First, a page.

(a) Steep power costs
The chlor-alkali industry is power-intensive and the industry has invested substantially in setting up captive power plants due to undependable and expensive grid power. Instead of supporting the industry on this, state governments have imposed electricity duty and cess on captive power generation. These are non-vatable and so add to overall power costs.
(b) Unfair competition from low-cost countries
Power costs constitute nearly 60 percent of the overall cost of production. With power costs in India relatively high, the domestic industry is at a disadvantage when compared to many countries from which imports come in, especially the Gulf.
(c) Inadequate trade protection measures
This results in unregulated imports and low capacity utilisation of the domestic industry. About 20 percent of demand is met through imports and to this extent, the domestic capacity utilisation is truncated.
(d) Lack of credible sink for chlorine
Chlorine, co-produced with caustic soda, has limited use and cannot be stored or transported in large quantities. The chlorine derivatives industry in India is still developing and not large enough to drive demand. This, in turn, retards the production of caustic soda. 
The Indian chlor-alkali industry invested substantially (over Rs 5,000 crores during the last ten years) to phase our mercury cell technology and adopt membrane cell technology. However, despite this distinction, imports of caustic soda based on mercury cell technology continue unregulated. This is a distinct disadvantage to the domestic industry, whose progressive measures the government should recognise by restricting imports of the inferior caustic soda. The domestic industry’s serious concerns on this remain unaddressed. Restricting imports on this basis alone will provide some level-playing field to the domestic industry.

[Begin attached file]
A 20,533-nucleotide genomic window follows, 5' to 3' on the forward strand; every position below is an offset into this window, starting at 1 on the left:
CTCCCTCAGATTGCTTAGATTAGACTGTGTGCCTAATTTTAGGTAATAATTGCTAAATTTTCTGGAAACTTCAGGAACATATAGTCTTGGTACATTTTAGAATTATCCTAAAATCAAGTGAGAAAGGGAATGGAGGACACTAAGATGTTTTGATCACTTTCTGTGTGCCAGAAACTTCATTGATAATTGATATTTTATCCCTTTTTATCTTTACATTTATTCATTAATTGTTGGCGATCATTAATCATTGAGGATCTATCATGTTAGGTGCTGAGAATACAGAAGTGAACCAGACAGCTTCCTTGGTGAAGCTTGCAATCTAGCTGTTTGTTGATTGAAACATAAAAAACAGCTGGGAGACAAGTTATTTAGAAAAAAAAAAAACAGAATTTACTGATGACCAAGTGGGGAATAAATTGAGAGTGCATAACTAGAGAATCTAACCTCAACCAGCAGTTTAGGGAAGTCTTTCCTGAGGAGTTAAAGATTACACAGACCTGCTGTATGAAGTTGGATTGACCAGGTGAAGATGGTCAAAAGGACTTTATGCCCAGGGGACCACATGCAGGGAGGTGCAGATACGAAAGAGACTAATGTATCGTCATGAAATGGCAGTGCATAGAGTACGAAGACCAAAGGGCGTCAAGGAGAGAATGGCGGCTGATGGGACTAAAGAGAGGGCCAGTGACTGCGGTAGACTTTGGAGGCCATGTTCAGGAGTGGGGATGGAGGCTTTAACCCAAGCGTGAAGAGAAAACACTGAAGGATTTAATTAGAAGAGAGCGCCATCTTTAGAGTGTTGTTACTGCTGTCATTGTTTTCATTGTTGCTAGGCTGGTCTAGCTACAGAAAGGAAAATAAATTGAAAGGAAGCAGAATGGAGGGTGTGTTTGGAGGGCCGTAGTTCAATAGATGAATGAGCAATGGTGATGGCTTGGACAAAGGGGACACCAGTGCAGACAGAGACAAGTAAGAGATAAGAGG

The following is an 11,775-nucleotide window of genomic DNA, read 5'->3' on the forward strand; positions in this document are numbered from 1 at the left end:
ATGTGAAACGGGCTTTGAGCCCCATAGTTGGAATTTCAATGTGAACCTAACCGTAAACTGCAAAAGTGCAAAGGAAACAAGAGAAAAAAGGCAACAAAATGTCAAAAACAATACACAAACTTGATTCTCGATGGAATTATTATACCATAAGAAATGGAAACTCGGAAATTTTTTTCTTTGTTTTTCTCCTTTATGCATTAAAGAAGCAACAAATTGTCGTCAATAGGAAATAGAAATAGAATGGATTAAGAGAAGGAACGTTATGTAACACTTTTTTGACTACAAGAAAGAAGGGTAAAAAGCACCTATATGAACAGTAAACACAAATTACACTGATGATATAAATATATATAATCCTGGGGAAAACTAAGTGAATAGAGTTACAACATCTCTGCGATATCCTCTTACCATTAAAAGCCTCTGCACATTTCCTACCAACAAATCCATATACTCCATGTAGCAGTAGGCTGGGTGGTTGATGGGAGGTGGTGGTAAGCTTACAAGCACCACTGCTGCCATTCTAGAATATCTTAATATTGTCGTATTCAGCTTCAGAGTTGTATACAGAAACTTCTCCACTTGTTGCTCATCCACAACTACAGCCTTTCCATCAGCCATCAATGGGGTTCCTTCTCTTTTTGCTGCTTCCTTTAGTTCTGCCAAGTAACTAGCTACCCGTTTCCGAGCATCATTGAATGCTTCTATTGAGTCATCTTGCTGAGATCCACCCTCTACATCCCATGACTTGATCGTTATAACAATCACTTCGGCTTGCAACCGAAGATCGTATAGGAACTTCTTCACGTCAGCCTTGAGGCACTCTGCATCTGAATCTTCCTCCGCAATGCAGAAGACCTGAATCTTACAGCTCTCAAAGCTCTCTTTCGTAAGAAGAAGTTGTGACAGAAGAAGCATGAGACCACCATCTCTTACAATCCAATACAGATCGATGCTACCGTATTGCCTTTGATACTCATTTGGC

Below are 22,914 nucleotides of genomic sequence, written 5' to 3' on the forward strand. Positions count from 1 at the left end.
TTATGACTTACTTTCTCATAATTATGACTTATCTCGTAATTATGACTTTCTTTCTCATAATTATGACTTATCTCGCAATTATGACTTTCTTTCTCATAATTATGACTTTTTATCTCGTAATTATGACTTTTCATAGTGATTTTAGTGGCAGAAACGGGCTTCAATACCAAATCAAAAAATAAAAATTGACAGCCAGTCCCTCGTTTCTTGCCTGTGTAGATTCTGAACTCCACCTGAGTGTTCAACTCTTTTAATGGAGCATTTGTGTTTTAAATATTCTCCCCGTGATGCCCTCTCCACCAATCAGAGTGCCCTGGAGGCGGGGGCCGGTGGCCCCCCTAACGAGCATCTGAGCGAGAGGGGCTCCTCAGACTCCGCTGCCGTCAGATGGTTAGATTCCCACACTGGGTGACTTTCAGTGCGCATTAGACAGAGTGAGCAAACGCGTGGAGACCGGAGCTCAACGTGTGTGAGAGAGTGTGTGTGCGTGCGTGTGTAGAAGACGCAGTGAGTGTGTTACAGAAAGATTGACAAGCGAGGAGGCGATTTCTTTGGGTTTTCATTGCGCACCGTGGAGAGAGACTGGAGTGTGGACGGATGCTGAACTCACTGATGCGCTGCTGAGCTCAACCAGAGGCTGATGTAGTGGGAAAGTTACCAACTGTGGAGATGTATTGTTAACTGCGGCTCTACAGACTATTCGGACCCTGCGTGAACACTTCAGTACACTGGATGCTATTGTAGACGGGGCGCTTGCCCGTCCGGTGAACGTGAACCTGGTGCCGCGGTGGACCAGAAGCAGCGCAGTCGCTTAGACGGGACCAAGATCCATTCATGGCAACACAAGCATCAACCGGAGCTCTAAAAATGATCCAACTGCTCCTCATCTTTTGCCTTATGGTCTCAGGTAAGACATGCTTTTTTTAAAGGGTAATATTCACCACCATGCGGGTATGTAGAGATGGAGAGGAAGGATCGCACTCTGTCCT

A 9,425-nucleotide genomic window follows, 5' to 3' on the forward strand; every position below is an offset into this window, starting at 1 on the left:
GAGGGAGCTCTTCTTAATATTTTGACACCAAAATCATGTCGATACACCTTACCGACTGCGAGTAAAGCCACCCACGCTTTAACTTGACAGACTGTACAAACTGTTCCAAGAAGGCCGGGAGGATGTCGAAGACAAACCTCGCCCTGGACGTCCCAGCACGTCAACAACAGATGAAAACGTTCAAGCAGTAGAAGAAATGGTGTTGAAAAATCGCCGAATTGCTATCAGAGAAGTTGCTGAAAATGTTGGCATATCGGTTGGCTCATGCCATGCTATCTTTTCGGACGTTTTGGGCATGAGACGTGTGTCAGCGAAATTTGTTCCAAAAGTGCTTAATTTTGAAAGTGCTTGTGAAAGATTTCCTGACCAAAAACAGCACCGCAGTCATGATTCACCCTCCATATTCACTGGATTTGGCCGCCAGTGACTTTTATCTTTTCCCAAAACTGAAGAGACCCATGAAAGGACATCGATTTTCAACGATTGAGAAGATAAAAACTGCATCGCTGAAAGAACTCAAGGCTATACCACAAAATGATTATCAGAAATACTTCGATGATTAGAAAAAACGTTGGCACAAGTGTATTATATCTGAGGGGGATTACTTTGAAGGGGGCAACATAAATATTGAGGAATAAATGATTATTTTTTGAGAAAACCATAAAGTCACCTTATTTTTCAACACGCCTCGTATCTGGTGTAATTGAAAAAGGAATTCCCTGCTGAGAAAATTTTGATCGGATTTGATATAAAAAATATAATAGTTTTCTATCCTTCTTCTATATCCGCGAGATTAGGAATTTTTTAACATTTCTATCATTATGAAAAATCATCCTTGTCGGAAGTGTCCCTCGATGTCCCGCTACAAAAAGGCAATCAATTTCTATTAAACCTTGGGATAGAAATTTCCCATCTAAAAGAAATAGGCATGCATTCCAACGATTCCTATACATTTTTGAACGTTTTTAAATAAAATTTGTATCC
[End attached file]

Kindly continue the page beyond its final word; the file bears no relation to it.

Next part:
Challenges of the soda ash industry
The Indian soda ash industry has adequate capacity to fully meet domestic demand. However, countries with huge surplus capacities have been finding an easy access to India for dumping their produce. As a result, the Indian industry has been facing a challenge of under-capacity utilisation. The availability of raw materials had prompted almost the entire capacity to be concentrated in Gujarat. However, the infrastructural challenges of freight on a delivery of soda ash produced takes away the locational advantage of the manufacturing plants. The problem is further accentuated by unfair freight comparison with imports in evaluating the injury to the domestic industry.
Challenges of the Chlor-Vinyl industry:
Availability of feedstock for the vinyl chain is a major challenge. Domestic manufacturers have to largely depend on imports of feedstock and intermediaries. The relatively low import duties on PVC also do not offer adequate margins to attract investments. The duty differential between intermediaries (EDC and VCM) for producing PVC and imported PVC does not offer an advantage for domestic value addition.
The country today imports nearly 50 percent of PVC to feed its domestic demand. With demand increasing at about 10 percent annually (the demand during 2015-16 was 2.7 million MT), the import dependency will only increase unless investments for capacity addition come in. This level of import is surely unsustainable.
The demand for PVC will continue to grow, driven by rising agriculture and infrastructure needs. The government’s Smart Cities Project will boost demand for pipes for water and wastewater delivery and flooring/ profiles in construction. The per capita PVC consumption in India is only 2 kg compared to 11.8 kg in the US and 10 kg in China. This indicates an enormous potential for growth.
Globally about 40 percent of chlorine goes into the vinyl chain. In India, only about 8 percent of chlorine goes into the vinyl chain. A robust PVC industry will drive demand for chlorine, which in turn, will also improve the availability of domestically produced caustic soda.
© Chemical Today Magazine
Read More: Alkali and chlor-vinyl industry in India